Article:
Found 49 Documents across 5 Pages (0.003 seconds)
  1. Infanticide as a terminal abortion procedureMinturn, Leigh - Cross-Cultural Research, 1982 - 3 Hypotheses

    This study investigates the conceptual frameworks involved in infanticide. Authors first examine data on infanticide and birth ceremonies, particularly the timing of these events and the infant and adult involved in each. Authors also examine reasons for performing infanticide, including illegitimacy, unwanted children, and excess children, finding them similar to reasons for performing abortion. Population control and implications for children's and women's status are also discussed.

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  2. Is the siesta an adaption to disease? A cross-cultural examinationBarone, T. Lynne - Human Nature, 2000 - 3 Hypotheses

    This study examines the variability of siestas across cultures and considers how factors including climate, subsistence type, and disease susceptability relate to the presence or absence of siestas. The author finds a significant relationship between siestas and the presence of malaria.

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  3. Evolutionary theory, kinship, and childbirth in cross-cultural perspectiveHuber, Brad R. - Cross-Cultural Research, 2007 - 4 Hypotheses

    Using an evolutionary perspective, this study tests hypotheses relating gender and kinship roles to the amount of direct and indirect care provided during and around childbirth. The roles of paternal certainty, residence rules and descent groups are also examined.

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  4. Scars for war: evaluating alternative signaling explanations for cross-cultural variance in ritual costsSosis, Richard - Evolution and Human Behavior, 2007 - 11 Hypotheses

    This article uses signaling theory and tests for a relationship between costly male rites and frequency of warfare.

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  5. Food resource periodicity and cooperation values: a cross-cultural considerationPoggie, Jr., John J. - Cross-Cultural Research, 1995 - 1 Hypotheses

    This article examines socialization for cooperation as a function of economic production. The author theorizes that in societies where large amounts of food production labor must be accomplished quickly, there is a higher cultural value placed on cooperation.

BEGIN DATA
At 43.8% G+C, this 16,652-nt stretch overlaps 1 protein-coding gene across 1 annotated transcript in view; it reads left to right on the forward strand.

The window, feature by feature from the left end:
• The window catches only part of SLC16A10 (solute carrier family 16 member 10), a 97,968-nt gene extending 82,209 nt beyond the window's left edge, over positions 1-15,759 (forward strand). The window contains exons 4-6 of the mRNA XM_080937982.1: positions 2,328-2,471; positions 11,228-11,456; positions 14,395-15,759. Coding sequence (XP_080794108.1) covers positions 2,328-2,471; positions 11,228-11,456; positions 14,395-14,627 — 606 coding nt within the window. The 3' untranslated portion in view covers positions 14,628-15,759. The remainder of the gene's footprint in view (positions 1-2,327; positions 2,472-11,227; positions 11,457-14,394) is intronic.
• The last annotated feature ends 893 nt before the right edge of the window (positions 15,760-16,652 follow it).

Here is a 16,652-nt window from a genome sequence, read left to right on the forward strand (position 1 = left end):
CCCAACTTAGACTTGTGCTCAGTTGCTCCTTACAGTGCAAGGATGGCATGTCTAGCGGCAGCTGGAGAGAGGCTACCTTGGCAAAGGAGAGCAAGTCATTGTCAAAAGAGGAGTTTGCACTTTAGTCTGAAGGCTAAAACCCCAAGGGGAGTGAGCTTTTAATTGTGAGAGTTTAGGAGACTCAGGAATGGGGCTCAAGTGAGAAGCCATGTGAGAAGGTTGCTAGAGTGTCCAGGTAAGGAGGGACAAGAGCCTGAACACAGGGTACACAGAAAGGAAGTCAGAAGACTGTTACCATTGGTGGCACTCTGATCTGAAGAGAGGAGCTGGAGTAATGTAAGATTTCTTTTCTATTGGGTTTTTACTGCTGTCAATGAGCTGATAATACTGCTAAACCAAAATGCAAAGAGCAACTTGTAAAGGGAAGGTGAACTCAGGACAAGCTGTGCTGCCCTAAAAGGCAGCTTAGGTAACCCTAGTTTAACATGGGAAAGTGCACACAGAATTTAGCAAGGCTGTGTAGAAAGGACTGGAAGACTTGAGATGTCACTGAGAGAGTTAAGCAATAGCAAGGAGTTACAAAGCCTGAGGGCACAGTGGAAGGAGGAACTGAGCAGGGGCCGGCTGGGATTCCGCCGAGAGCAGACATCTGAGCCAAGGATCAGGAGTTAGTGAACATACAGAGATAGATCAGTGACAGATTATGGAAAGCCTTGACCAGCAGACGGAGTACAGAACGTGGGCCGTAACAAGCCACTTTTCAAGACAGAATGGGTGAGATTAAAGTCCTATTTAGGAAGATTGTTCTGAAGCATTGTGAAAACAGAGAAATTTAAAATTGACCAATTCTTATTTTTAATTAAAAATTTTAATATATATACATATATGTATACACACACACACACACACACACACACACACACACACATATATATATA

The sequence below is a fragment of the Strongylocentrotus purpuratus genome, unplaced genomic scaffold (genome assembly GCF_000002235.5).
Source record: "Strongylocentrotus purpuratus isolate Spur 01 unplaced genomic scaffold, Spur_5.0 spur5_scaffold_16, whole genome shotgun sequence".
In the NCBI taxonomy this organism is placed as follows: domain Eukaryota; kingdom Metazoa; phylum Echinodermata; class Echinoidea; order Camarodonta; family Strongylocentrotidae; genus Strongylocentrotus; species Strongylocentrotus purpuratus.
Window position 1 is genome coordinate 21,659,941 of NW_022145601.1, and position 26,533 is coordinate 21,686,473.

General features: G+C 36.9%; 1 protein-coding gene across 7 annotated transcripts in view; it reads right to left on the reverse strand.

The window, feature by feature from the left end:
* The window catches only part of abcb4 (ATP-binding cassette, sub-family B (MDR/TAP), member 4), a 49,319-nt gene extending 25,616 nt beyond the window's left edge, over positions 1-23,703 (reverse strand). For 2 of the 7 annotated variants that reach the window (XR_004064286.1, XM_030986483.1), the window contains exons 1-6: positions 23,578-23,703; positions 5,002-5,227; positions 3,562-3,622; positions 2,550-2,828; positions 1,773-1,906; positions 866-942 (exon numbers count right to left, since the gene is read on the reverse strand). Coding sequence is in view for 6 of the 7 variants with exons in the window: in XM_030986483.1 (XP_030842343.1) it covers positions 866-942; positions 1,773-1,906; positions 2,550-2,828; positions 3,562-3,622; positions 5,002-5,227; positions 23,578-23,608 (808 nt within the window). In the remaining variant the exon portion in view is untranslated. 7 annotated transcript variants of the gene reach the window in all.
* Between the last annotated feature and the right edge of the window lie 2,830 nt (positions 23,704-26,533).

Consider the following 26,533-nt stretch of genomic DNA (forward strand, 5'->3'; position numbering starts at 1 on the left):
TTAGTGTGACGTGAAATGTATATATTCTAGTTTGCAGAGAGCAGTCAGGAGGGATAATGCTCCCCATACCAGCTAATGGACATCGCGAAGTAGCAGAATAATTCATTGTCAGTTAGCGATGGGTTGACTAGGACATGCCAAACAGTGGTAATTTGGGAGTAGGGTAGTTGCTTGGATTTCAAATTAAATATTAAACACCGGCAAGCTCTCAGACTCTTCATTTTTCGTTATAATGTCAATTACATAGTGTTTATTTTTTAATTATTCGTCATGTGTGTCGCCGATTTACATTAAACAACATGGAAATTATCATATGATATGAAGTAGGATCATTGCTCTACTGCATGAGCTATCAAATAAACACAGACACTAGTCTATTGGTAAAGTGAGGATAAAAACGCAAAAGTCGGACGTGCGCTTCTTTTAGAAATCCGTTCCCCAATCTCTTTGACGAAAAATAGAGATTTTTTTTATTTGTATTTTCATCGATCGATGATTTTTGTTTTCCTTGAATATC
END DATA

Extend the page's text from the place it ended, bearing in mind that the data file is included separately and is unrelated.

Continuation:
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  6. Population estimation from floor area: a restudy of "naroll's constant"Brown, Barton McCaul - Cross-Cultural Research, 1987 - 4 Hypotheses

    A restudy of Naroll's (1962) measure of dwelling floor area using theory that it is predicted by the basic needs for protection from climate and crowding. This theory is not supported by the findings but Brown posits a new average for estimating floor area in dwellings based on his sample.

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  7. The social contexts of apology in dispute settlement: a cross-cultural studyHickson, Letitia - Ethnology, 1986 - 2 Hypotheses

    This study focuses on apology as a mechanism for dispute management in relation to hierarchy and child socialization. Significant associations exist between both large, paramount chiefdoms and apology and between adults as caretakers in early childhood and apology.

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  8. A holocultural analysis of old ageGlascock, Anthony P. - Comparative Social Research, 1980 - 4 Hypotheses

    This study provides a cross-cultural examination of the definitions of old age. Further research on these definitions and their implications is suggested.

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  9. Annual rituals of conflictDirks, Robert - American Anthropologist, 1988 - 4 Hypotheses

    This article explores the factors that predict rituals of conflict. Hypotheses are derived from Gluckman's analysis of Southeast African rituals of rebellion and are tested against a cross-cultural sample.

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  10. Subsistence strategies and the division of labor by gender among clothes makers in nonindustrial societiesByrne, Bryan - Cross-Cultural Research, 1999 - 1 Hypotheses

    Tests the theory that division of labor among clothes makers is determined by the role of clothes making in subsistence; the effect of agriculture and trade is considered.

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